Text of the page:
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Mountain biker since 1999, I ride Cross Country and Downhill and anything in between. I also commute by bike some days(home to work and vice versa) in a very hilly city.

Started competition riding in 2008 national level in Honduras, Central America. I usually perform most of the maintenance and even major repairs in my bikes or friend's bikes. I own a small collection of bikes consisting of a road bike, one hardtail, three full suspension XC bikes and a DH bike. All of them except the road bike where assembled completely by me and none has ever fallen apart! ;)


Apr
5
comment What is the best way to stop and restart at a stoplight?
+1 for the trackstand.
Dec
5
comment Bike Lights: Helmet Mounted or Handlebar Mounted
Let's suppose for a minute that you have the handlebar torch and you have some sort of ankle strap for tucking your pant leg and keep it off the chain. You can use it to temporarily fit the torch to your helmet. Yet another option: some bike lights have flexible rubber mounts to fit the handlebar. Those can also be fitted to helmets of certain shapes.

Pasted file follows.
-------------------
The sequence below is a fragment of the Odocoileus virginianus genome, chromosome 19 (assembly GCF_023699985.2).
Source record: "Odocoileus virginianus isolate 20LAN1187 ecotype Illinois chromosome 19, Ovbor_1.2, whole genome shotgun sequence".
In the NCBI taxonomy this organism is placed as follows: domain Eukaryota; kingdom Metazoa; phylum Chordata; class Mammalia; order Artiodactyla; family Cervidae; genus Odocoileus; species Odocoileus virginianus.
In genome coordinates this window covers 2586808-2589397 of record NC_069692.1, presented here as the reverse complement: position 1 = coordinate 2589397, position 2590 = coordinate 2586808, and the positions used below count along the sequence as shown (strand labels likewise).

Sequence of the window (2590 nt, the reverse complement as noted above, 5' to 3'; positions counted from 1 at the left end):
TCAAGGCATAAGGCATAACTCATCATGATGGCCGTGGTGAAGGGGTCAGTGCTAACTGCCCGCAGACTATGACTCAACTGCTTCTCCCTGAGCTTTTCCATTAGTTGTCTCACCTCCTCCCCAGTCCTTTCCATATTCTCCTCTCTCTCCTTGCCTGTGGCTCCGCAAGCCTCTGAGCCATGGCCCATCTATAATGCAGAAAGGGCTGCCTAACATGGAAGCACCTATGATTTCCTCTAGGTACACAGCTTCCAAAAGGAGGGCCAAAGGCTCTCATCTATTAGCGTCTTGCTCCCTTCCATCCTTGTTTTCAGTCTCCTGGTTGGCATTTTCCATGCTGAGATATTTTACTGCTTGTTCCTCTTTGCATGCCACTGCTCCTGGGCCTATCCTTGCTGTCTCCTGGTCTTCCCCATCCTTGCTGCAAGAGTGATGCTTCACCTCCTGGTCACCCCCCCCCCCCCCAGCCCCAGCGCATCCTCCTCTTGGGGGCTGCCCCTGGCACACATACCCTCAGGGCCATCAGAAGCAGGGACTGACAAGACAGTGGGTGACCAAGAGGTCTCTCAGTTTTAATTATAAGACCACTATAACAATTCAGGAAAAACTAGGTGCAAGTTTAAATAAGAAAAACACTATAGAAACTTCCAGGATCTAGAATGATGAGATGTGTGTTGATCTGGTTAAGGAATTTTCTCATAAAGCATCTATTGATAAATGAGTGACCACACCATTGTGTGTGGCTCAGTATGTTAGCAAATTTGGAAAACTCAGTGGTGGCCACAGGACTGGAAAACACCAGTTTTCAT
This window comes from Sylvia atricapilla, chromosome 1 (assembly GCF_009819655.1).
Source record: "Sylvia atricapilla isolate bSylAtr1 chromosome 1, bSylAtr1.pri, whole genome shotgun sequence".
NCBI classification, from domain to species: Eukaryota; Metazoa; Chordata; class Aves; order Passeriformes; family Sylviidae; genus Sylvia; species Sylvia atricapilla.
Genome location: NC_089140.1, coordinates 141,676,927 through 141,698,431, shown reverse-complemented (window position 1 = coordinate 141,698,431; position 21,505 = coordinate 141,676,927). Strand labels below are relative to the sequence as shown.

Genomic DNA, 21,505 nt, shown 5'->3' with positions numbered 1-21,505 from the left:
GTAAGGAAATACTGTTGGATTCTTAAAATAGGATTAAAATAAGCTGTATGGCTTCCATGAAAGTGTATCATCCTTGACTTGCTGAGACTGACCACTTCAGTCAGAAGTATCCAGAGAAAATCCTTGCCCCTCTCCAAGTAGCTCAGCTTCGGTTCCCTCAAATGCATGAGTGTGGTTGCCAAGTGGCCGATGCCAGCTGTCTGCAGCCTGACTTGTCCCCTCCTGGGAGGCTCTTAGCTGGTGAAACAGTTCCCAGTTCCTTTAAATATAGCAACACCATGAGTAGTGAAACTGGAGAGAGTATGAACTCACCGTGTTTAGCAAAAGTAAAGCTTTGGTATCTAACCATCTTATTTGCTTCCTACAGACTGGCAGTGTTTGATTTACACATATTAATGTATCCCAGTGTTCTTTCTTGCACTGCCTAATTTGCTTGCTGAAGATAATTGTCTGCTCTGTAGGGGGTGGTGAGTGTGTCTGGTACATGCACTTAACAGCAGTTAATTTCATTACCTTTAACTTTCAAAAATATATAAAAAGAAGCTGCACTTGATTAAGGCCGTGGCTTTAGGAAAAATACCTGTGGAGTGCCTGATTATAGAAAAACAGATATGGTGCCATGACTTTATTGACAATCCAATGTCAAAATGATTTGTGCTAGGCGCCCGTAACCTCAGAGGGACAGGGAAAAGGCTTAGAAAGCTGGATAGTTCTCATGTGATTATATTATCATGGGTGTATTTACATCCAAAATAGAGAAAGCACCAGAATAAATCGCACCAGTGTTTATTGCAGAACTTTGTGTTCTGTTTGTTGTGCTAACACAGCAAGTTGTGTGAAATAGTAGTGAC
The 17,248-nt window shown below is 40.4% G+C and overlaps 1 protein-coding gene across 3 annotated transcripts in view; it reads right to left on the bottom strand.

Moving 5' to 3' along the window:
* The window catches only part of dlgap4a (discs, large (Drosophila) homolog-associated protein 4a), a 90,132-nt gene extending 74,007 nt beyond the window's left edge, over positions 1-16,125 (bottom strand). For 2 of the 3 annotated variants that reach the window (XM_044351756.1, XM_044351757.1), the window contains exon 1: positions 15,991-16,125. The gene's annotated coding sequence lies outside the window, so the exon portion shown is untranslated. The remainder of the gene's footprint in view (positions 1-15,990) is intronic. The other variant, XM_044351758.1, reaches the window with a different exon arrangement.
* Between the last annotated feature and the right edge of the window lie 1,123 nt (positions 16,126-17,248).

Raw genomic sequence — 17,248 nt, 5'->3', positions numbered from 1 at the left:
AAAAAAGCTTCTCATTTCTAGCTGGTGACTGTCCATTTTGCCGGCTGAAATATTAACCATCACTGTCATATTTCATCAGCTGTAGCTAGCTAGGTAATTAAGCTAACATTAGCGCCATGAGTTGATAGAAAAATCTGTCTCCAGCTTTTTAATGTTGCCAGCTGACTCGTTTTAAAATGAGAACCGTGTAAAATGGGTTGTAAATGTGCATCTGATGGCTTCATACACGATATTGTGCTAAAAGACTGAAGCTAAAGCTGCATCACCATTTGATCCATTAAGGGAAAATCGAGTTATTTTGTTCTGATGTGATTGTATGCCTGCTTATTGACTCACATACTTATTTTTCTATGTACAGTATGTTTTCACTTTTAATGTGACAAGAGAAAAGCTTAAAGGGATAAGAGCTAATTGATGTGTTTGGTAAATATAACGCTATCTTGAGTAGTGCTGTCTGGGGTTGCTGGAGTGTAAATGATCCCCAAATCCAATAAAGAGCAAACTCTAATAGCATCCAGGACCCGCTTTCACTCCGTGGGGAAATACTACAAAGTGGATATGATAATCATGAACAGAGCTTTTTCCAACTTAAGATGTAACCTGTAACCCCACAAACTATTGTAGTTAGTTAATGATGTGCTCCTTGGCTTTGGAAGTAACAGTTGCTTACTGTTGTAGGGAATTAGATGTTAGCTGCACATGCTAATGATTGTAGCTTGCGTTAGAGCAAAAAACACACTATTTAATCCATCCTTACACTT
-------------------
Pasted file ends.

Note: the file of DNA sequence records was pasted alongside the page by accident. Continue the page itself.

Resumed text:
Dec
3
comment Making a very sharp turn by pivoting on your front wheel?
In my humble opinion, this is more a show off than a very useful maneuver, because doing it with your brakes makes you loose speed (therefore, time). I know it can be done without braking because I unexpectedly performed it once, and it feel extremely cool. The alternative maneuver for sharp cornering is drifting the rear wheel. Can also be done with or without the brake. By the way, look for TRIAL bike videos, they do this maneuver (the one you describe) a lot!
Nov
18
comment How can a GPS with damaged screen be put to use?
It may be possible to find a second hand unit that has been damaged in some other way, but still has an operative screen, and perform the swap. (I did this a couple of times with blackberry phones, don't know specifically for your gps unit though...)
Nov
2
comment Identify my bike